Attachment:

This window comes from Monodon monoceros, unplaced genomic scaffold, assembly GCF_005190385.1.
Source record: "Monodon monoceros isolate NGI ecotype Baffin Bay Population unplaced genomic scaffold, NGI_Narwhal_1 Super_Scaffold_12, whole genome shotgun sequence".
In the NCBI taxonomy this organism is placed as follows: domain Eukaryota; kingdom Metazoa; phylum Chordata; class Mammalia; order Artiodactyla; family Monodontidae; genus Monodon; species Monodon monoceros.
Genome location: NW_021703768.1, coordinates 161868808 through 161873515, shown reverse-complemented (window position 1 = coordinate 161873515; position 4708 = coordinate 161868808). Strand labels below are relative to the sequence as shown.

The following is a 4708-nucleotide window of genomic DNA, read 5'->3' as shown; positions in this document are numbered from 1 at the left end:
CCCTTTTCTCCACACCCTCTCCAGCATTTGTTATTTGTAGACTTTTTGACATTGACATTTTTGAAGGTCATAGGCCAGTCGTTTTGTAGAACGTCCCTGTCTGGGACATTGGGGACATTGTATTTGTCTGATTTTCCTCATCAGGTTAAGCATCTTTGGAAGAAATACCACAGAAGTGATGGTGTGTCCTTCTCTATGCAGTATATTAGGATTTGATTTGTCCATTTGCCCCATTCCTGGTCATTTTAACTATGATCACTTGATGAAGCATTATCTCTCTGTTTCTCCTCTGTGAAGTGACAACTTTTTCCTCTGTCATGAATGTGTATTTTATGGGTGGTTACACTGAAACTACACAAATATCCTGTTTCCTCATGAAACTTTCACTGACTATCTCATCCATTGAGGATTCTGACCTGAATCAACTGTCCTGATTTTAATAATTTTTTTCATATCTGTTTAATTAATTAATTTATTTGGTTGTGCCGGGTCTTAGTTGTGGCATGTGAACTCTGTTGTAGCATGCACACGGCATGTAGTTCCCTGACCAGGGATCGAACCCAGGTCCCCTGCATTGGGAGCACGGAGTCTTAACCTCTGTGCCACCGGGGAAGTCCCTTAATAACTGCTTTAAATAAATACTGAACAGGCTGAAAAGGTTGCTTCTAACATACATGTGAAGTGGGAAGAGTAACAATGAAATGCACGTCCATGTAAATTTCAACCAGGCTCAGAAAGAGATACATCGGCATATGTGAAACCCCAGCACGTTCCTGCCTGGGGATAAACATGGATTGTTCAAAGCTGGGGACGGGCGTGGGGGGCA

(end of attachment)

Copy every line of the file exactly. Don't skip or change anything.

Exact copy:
This window comes from Monodon monoceros, unplaced genomic scaffold, assembly GCF_005190385.1.
Source record: "Monodon monoceros isolate NGI ecotype Baffin Bay Population unplaced genomic scaffold, NGI_Narwhal_1 Super_Scaffold_12, whole genome shotgun sequence".
In the NCBI taxonomy this organism is placed as follows: domain Eukaryota; kingdom Metazoa; phylum Chordata; class Mammalia; order Artiodactyla; family Monodontidae; genus Monodon; species Monodon monoceros.
Genome location: NW_021703768.1, coordinates 161868808 through 161873515, shown reverse-complemented (window position 1 = coordinate 161873515; position 4708 = coordinate 161868808). Strand labels below are relative to the sequence as shown.

The following is a 4708-nucleotide window of genomic DNA, read 5'->3' as shown; positions in this document are numbered from 1 at the left end:
CCCTTTTCTCCACACCCTCTCCAGCATTTGTTATTTGTAGACTTTTTGACATTGACATTTTTGAAGGTCATAGGCCAGTCGTTTTGTAGAACGTCCCTGTCTGGGACATTGGGGACATTGTATTTGTCTGATTTTCCTCATCAGGTTAAGCATCTTTGGAAGAAATACCACAGAAGTGATGGTGTGTCCTTCTCTATGCAGTATATTAGGATTTGATTTGTCCATTTGCCCCATTCCTGGTCATTTTAACTATGATCACTTGATGAAGCATTATCTCTCTGTTTCTCCTCTGTGAAGTGACAACTTTTTCCTCTGTCATGAATGTGTATTTTATGGGTGGTTACACTGAAACTACACAAATATCCTGTTTCCTCATGAAACTTTCACTGACTATCTCATCCATTGAGGATTCTGACCTGAATCAACTGTCCTGATTTTAATAATTTTTTTCATATCTGTTTAATTAATTAATTTATTTGGTTGTGCCGGGTCTTAGTTGTGGCATGTGAACTCTGTTGTAGCATGCACACGGCATGTAGTTCCCTGACCAGGGATCGAACCCAGGTCCCCTGCATTGGGAGCACGGAGTCTTAACCTCTGTGCCACCGGGGAAGTCCCTTAATAACTGCTTTAAATAAATACTGAACAGGCTGAAAAGGTTGCTTCTAACATACATGTGAAGTGGGAAGAGTAACAATGAAATGCACGTCCATGTAAATTTCAACCAGGCTCAGAAAGAGATACATCGGCATATGTGAAACCCCAGCACGTTCCTGCCTGGGGATAAACATGGATTGTTCAAAGCTGGGGACGGGCGTGGGGGGCA